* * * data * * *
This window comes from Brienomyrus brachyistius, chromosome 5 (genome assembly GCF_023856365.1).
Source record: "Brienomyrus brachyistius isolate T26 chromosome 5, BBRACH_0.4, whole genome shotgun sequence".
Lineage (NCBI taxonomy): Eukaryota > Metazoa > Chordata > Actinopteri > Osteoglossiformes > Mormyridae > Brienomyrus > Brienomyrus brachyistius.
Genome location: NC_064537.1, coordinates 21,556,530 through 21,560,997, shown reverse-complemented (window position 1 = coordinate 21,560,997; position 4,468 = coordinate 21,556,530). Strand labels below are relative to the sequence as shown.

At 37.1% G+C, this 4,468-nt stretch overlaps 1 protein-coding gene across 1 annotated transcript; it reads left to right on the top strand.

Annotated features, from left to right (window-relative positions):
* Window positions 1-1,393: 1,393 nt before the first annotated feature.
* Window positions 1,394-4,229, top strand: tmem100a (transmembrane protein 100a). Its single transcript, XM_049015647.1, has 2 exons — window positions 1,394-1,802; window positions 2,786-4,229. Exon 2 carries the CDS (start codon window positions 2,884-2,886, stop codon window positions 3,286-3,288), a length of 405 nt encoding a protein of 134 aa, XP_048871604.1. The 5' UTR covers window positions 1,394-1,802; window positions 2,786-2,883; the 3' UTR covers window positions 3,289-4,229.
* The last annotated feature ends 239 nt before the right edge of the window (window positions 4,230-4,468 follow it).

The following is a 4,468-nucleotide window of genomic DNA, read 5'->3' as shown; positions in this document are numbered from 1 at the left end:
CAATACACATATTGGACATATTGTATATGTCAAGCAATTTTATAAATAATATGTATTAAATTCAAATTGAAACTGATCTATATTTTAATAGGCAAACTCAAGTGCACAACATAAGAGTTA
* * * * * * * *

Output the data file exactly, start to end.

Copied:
This window comes from Brienomyrus brachyistius, chromosome 5 (genome assembly GCF_023856365.1).
Source record: "Brienomyrus brachyistius isolate T26 chromosome 5, BBRACH_0.4, whole genome shotgun sequence".
Lineage (NCBI taxonomy): Eukaryota > Metazoa > Chordata > Actinopteri > Osteoglossiformes > Mormyridae > Brienomyrus > Brienomyrus brachyistius.
Genome location: NC_064537.1, coordinates 21,556,530 through 21,560,997, shown reverse-complemented (window position 1 = coordinate 21,560,997; position 4,468 = coordinate 21,556,530). Strand labels below are relative to the sequence as shown.

At 37.1% G+C, this 4,468-nt stretch overlaps 1 protein-coding gene across 1 annotated transcript; it reads left to right on the top strand.

Annotated features, from left to right (window-relative positions):
* Window positions 1-1,393: 1,393 nt before the first annotated feature.
* Window positions 1,394-4,229, top strand: tmem100a (transmembrane protein 100a). Its single transcript, XM_049015647.1, has 2 exons — window positions 1,394-1,802; window positions 2,786-4,229. Exon 2 carries the CDS (start codon window positions 2,884-2,886, stop codon window positions 3,286-3,288), a length of 405 nt encoding a protein of 134 aa, XP_048871604.1. The 5' UTR covers window positions 1,394-1,802; window positions 2,786-2,883; the 3' UTR covers window positions 3,289-4,229.
* The last annotated feature ends 239 nt before the right edge of the window (window positions 4,230-4,468 follow it).

The following is a 4,468-nucleotide window of genomic DNA, read 5'->3' as shown; positions in this document are numbered from 1 at the left end:
CAATACACATATTGGACATATTGTATATGTCAAGCAATTTTATAAATAATATGTATTAAATTCAAATTGAAACTGATCTATATTTTAATAGGCAAACTCAAGTGCACAACATAAGAGTTA